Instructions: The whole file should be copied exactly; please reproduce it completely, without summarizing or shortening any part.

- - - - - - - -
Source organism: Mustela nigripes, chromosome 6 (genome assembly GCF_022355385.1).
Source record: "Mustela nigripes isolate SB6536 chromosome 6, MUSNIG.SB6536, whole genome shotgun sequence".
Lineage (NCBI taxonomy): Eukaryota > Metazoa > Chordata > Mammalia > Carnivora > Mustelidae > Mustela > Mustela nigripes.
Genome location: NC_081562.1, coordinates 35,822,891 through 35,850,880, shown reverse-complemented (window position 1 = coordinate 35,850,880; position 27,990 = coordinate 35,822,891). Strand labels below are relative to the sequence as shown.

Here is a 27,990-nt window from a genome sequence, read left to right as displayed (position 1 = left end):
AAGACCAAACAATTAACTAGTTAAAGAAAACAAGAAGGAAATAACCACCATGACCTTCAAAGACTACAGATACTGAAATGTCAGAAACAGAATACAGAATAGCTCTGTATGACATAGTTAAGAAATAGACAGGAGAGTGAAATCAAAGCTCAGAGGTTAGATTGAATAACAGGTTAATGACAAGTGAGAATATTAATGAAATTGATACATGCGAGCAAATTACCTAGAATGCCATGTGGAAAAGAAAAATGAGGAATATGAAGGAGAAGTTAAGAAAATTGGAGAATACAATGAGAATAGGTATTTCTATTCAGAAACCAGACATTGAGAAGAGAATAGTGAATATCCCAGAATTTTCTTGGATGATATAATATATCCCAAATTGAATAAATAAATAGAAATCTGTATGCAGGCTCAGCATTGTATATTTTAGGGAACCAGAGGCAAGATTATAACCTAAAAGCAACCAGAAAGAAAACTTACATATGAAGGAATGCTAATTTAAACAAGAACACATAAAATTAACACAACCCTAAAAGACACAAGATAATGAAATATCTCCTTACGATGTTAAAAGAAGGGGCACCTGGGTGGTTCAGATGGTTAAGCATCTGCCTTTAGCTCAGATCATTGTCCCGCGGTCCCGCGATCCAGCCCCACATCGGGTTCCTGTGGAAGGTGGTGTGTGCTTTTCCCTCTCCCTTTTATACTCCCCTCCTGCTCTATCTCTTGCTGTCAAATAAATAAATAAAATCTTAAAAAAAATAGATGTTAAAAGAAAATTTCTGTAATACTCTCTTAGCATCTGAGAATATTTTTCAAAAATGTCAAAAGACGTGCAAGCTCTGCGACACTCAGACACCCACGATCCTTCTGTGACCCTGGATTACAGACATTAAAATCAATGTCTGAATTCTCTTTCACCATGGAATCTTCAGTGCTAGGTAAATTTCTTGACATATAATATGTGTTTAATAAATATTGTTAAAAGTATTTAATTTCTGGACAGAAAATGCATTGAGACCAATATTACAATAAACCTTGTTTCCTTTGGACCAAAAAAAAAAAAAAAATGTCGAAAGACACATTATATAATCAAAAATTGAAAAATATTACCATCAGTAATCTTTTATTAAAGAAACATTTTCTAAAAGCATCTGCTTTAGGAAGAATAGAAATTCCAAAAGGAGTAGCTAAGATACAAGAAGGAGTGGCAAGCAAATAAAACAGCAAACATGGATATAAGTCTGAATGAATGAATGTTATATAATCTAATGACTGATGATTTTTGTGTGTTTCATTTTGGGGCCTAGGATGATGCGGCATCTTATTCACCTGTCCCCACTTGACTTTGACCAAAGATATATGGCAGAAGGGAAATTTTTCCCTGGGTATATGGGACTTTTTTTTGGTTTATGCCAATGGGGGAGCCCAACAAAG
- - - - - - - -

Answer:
Source organism: Mustela nigripes, chromosome 6 (genome assembly GCF_022355385.1).
Source record: "Mustela nigripes isolate SB6536 chromosome 6, MUSNIG.SB6536, whole genome shotgun sequence".
Lineage (NCBI taxonomy): Eukaryota > Metazoa > Chordata > Mammalia > Carnivora > Mustelidae > Mustela > Mustela nigripes.
Genome location: NC_081562.1, coordinates 35,822,891 through 35,850,880, shown reverse-complemented (window position 1 = coordinate 35,850,880; position 27,990 = coordinate 35,822,891). Strand labels below are relative to the sequence as shown.

Here is a 27,990-nt window from a genome sequence, read left to right as displayed (position 1 = left end):
AAGACCAAACAATTAACTAGTTAAAGAAAACAAGAAGGAAATAACCACCATGACCTTCAAAGACTACAGATACTGAAATGTCAGAAACAGAATACAGAATAGCTCTGTATGACATAGTTAAGAAATAGACAGGAGAGTGAAATCAAAGCTCAGAGGTTAGATTGAATAACAGGTTAATGACAAGTGAGAATATTAATGAAATTGATACATGCGAGCAAATTACCTAGAATGCCATGTGGAAAAGAAAAATGAGGAATATGAAGGAGAAGTTAAGAAAATTGGAGAATACAATGAGAATAGGTATTTCTATTCAGAAACCAGACATTGAGAAGAGAATAGTGAATATCCCAGAATTTTCTTGGATGATATAATATATCCCAAATTGAATAAATAAATAGAAATCTGTATGCAGGCTCAGCATTGTATATTTTAGGGAACCAGAGGCAAGATTATAACCTAAAAGCAACCAGAAAGAAAACTTACATATGAAGGAATGCTAATTTAAACAAGAACACATAAAATTAACACAACCCTAAAAGACACAAGATAATGAAATATCTCCTTACGATGTTAAAAGAAGGGGCACCTGGGTGGTTCAGATGGTTAAGCATCTGCCTTTAGCTCAGATCATTGTCCCGCGGTCCCGCGATCCAGCCCCACATCGGGTTCCTGTGGAAGGTGGTGTGTGCTTTTCCCTCTCCCTTTTATACTCCCCTCCTGCTCTATCTCTTGCTGTCAAATAAATAAATAAAATCTTAAAAAAAATAGATGTTAAAAGAAAATTTCTGTAATACTCTCTTAGCATCTGAGAATATTTTTCAAAAATGTCAAAAGACGTGCAAGCTCTGCGACACTCAGACACCCACGATCCTTCTGTGACCCTGGATTACAGACATTAAAATCAATGTCTGAATTCTCTTTCACCATGGAATCTTCAGTGCTAGGTAAATTTCTTGACATATAATATGTGTTTAATAAATATTGTTAAAAGTATTTAATTTCTGGACAGAAAATGCATTGAGACCAATATTACAATAAACCTTGTTTCCTTTGGACCAAAAAAAAAAAAAAAATGTCGAAAGACACATTATATAATCAAAAATTGAAAAATATTACCATCAGTAATCTTTTATTAAAGAAACATTTTCTAAAAGCATCTGCTTTAGGAAGAATAGAAATTCCAAAAGGAGTAGCTAAGATACAAGAAGGAGTGGCAAGCAAATAAAACAGCAAACATGGATATAAGTCTGAATGAATGAATGTTATATAATCTAATGACTGATGATTTTTGTGTGTTTCATTTTGGGGCCTAGGATGATGCGGCATCTTATTCACCTGTCCCCACTTGACTTTGACCAAAGATATATGGCAGAAGGGAAATTTTTCCCTGGGTATATGGGACTTTTTTTTGGTTTATGCCAATGGGGGAGCCCAACAAAG